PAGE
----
A relatively new off-spring of the Blockchain technology, one that has begun manifesting in multiple industries is Blockchain as a service, better known as BaaS. Similar to cloud computing in concept, here vendors offer end-to-end management solutions as Blockchain service providers. If this is the first time you’ve heard of this phrase, then our beginners’ guide on the subject would do you a favor.
The science behind this ledger technology has matured to such an impressive extent that if you have a blockchain inspired business idea today, it can take off tomorrow with Blockchain as a service.
A more pressing question, however, for businesses is the criteria they adhere to for choosing a blockchain-as-a-service provider. That, friends and folks, is the topic we’ll cover today, illustrating the parameters to partner with a reputed BaaS solution provider.
*Note*: This article has been written for entrepreneurs who are planning to go solo and not partner with a Blockchain development agency. The ones who have partnered with a skilled agency wouldn’t have to worry about the choice since the agency would make a sound decision on the basis of best idea fit.
Why You Should Care About Blockchain-as-a-Service?
As things currently stand, Blockchain as a Service model is dominated by legacy IT corporations that boast an appreciable market share of cloud computing. As a result, their entry in the race to become the de facto Blockchain as a service provider of the market has been fast and furious. Their clientele majorly includes big businesses. But this status quo is expected to change. Technology is always adopted first by those closest to realizing or envisioning a future outcome.
Later, with increased consumerization, it penetrates the upper layers and becomes inclusive for everybody. In the foreseeable future, Small and Medium Enterprises (SMEs) will realize Blockchain as a Service benefits for their bottom lines. If you are an SME or a startup dealing in Blockchain solutions, then based on the pointers mentioned above the cost of BaaS offering would only add to your profit margins.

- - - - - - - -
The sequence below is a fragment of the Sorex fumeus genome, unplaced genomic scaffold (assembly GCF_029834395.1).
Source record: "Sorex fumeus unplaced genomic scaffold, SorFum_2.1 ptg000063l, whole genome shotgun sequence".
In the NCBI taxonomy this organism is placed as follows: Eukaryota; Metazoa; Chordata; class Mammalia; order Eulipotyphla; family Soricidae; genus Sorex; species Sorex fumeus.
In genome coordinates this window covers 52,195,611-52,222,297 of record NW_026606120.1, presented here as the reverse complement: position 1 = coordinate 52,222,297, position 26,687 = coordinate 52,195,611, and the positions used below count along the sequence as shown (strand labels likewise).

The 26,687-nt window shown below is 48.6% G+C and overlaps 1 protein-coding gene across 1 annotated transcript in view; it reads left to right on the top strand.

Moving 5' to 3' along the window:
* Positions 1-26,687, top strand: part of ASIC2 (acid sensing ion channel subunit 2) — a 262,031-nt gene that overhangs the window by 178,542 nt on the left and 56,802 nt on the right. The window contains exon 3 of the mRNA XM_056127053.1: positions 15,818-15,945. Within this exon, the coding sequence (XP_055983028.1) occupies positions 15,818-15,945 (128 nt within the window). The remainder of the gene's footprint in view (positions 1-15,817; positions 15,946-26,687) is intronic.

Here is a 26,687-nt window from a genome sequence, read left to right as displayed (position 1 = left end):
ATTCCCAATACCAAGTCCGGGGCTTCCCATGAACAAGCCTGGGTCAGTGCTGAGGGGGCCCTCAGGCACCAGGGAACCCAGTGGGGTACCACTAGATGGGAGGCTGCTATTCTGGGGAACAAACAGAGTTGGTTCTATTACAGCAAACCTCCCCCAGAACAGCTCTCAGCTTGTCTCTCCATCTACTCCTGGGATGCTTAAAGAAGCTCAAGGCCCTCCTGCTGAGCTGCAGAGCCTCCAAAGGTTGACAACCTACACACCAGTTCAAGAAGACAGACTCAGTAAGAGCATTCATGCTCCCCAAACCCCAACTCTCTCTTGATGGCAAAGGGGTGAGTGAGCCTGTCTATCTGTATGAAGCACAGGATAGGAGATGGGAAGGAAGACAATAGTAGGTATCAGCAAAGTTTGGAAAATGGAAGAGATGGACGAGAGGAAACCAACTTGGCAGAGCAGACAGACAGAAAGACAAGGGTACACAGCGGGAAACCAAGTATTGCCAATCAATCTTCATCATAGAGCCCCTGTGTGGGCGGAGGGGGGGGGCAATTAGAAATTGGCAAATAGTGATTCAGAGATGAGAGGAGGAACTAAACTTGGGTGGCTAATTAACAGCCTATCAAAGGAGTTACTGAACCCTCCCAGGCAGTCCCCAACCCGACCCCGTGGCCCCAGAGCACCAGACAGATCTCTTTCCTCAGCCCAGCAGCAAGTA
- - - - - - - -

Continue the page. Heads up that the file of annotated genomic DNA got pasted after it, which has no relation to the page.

How to Choose a BaaS Provider?
Amongst all the ways to select blockchain as a service partner the following have been proven ironclad. The centrality of choosing a BaaS provider must revolve around them for better results:
- Top end Blockchain as a Service frameworks offer ample room for adapting to the latest technologies. For instance, Solidity is the go-to choice of Ethereum developers for creating smart contracts. But it wasn’t until Ethereum came with its proof of concept for smart contracts and adopted it, that it was recognized by the developer community. Yes, it’s hard to predict the to be or not to be of the technological future. Serving food for thought is the culmination of Blockchains with IoT, making it the Blockchain of Things. Considering such an unpredictable pace of exponential evolution, BaaS platforms should have the buffer for adopting something suited to typical Blockchain environments.
- Smart contracts integration is what makes blockchain so unique and transformative in nature. It is their ability to enforce the terms and conditions of an agreement between two parties that is so widely appreciated. The fact that they are automated and non-terminable further solidifies their application due to which BaaS platforms should readily include them in their catalogue.
- A major aspect of IT security is managing identities. The industry, therefore, perpetuates best practices for deploying Identity Access Management platforms (IAM). Our personality identifiers may be limited to data such as name, address, blood group etc. But this doesn’t hinder us from creating multiple digital identities. Think email addresses. IAM platforms give you the power to define access controls for digital identities. Blockchain Technology, in and of itself, has a strong case to hold for security. Nevertheless, BaaS platforms must install robust IAMs to provision information deemed fit for user consumption as per the access rights. Is the run of the mill employee privy to confidential business information. Certainly not. This is what an IAM platform prevents and must be one of the USPs of the Blockchain as a Service provider.